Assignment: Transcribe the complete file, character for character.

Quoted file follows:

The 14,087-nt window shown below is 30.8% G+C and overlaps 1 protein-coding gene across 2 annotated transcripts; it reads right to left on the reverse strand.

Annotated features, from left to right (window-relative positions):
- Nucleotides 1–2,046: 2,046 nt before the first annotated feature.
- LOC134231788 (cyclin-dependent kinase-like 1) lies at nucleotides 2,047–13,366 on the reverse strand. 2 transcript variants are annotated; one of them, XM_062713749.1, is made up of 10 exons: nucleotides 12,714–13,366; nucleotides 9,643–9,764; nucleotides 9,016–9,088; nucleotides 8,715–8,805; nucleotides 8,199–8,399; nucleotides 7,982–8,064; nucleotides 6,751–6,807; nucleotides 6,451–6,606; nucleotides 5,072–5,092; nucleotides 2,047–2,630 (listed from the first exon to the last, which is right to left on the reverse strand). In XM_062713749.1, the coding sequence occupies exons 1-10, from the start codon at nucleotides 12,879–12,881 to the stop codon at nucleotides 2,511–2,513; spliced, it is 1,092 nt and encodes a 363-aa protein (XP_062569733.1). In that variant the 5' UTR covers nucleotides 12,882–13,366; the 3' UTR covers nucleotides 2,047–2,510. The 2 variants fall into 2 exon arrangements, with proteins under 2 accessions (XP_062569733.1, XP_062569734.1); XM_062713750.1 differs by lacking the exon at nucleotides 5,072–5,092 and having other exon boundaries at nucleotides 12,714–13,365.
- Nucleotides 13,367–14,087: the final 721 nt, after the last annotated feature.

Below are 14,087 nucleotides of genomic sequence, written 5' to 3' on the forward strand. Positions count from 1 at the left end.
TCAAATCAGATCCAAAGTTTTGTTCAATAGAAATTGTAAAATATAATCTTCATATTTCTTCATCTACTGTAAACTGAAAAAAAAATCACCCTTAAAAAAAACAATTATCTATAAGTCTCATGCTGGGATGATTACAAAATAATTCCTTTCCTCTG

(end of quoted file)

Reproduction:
The 14,087-nt window shown below is 30.8% G+C and overlaps 1 protein-coding gene across 2 annotated transcripts; it reads right to left on the reverse strand.

Annotated features, from left to right (window-relative positions):
- Nucleotides 1–2,046: 2,046 nt before the first annotated feature.
- LOC134231788 (cyclin-dependent kinase-like 1) lies at nucleotides 2,047–13,366 on the reverse strand. 2 transcript variants are annotated; one of them, XM_062713749.1, is made up of 10 exons: nucleotides 12,714–13,366; nucleotides 9,643–9,764; nucleotides 9,016–9,088; nucleotides 8,715–8,805; nucleotides 8,199–8,399; nucleotides 7,982–8,064; nucleotides 6,751–6,807; nucleotides 6,451–6,606; nucleotides 5,072–5,092; nucleotides 2,047–2,630 (listed from the first exon to the last, which is right to left on the reverse strand). In XM_062713749.1, the coding sequence occupies exons 1-10, from the start codon at nucleotides 12,879–12,881 to the stop codon at nucleotides 2,511–2,513; spliced, it is 1,092 nt and encodes a 363-aa protein (XP_062569733.1). In that variant the 5' UTR covers nucleotides 12,882–13,366; the 3' UTR covers nucleotides 2,047–2,510. The 2 variants fall into 2 exon arrangements, with proteins under 2 accessions (XP_062569733.1, XP_062569734.1); XM_062713750.1 differs by lacking the exon at nucleotides 5,072–5,092 and having other exon boundaries at nucleotides 12,714–13,365.
- Nucleotides 13,367–14,087: the final 721 nt, after the last annotated feature.

Below are 14,087 nucleotides of genomic sequence, written 5' to 3' on the forward strand. Positions count from 1 at the left end.
TCAAATCAGATCCAAAGTTTTGTTCAATAGAAATTGTAAAATATAATCTTCATATTTCTTCATCTACTGTAAACTGAAAAAAAAATCACCCTTAAAAAAAACAATTATCTATAAGTCTCATGCTGGGATGATTACAAAATAATTCCTTTCCTCTG